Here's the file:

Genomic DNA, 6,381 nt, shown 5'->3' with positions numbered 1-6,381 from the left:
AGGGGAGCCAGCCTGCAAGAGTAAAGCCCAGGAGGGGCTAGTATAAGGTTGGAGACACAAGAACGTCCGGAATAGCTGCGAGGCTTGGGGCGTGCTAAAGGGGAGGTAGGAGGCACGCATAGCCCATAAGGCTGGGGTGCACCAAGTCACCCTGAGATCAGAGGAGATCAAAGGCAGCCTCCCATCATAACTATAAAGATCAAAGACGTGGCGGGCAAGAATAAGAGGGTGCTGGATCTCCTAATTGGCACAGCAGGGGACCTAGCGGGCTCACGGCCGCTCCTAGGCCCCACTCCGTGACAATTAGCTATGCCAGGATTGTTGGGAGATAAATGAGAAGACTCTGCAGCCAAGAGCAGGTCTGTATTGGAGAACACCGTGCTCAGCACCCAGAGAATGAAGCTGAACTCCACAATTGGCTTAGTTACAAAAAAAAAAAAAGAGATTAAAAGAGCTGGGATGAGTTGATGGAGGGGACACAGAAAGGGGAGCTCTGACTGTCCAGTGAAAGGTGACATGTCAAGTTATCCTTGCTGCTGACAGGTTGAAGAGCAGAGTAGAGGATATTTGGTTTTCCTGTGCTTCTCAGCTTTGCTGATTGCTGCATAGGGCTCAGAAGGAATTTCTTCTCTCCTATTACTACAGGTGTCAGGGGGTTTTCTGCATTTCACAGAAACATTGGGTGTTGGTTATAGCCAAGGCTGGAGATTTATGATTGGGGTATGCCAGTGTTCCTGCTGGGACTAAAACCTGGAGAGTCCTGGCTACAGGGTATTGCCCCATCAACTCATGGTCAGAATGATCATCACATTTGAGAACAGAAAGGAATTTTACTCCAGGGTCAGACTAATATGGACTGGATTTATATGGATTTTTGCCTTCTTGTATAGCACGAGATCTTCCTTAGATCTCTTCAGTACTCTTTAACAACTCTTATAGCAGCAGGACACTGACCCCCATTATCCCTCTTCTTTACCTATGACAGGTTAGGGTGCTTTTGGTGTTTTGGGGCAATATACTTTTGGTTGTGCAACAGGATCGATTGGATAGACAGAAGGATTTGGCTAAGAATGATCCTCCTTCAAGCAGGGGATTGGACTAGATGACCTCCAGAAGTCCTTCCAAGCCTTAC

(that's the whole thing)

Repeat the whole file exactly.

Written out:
Genomic DNA, 6,381 nt, shown 5'->3' with positions numbered 1-6,381 from the left:
AGGGGAGCCAGCCTGCAAGAGTAAAGCCCAGGAGGGGCTAGTATAAGGTTGGAGACACAAGAACGTCCGGAATAGCTGCGAGGCTTGGGGCGTGCTAAAGGGGAGGTAGGAGGCACGCATAGCCCATAAGGCTGGGGTGCACCAAGTCACCCTGAGATCAGAGGAGATCAAAGGCAGCCTCCCATCATAACTATAAAGATCAAAGACGTGGCGGGCAAGAATAAGAGGGTGCTGGATCTCCTAATTGGCACAGCAGGGGACCTAGCGGGCTCACGGCCGCTCCTAGGCCCCACTCCGTGACAATTAGCTATGCCAGGATTGTTGGGAGATAAATGAGAAGACTCTGCAGCCAAGAGCAGGTCTGTATTGGAGAACACCGTGCTCAGCACCCAGAGAATGAAGCTGAACTCCACAATTGGCTTAGTTACAAAAAAAAAAAAAGAGATTAAAAGAGCTGGGATGAGTTGATGGAGGGGACACAGAAAGGGGAGCTCTGACTGTCCAGTGAAAGGTGACATGTCAAGTTATCCTTGCTGCTGACAGGTTGAAGAGCAGAGTAGAGGATATTTGGTTTTCCTGTGCTTCTCAGCTTTGCTGATTGCTGCATAGGGCTCAGAAGGAATTTCTTCTCTCCTATTACTACAGGTGTCAGGGGGTTTTCTGCATTTCACAGAAACATTGGGTGTTGGTTATAGCCAAGGCTGGAGATTTATGATTGGGGTATGCCAGTGTTCCTGCTGGGACTAAAACCTGGAGAGTCCTGGCTACAGGGTATTGCCCCATCAACTCATGGTCAGAATGATCATCACATTTGAGAACAGAAAGGAATTTTACTCCAGGGTCAGACTAATATGGACTGGATTTATATGGATTTTTGCCTTCTTGTATAGCACGAGATCTTCCTTAGATCTCTTCAGTACTCTTTAACAACTCTTATAGCAGCAGGACACTGACCCCCATTATCCCTCTTCTTTACCTATGACAGGTTAGGGTGCTTTTGGTGTTTTGGGGCAATATACTTTTGGTTGTGCAACAGGATCGATTGGATAGACAGAAGGATTTGGCTAAGAATGATCCTCCTTCAAGCAGGGGATTGGACTAGATGACCTCCAGAAGTCCTTCCAAGCCTTAC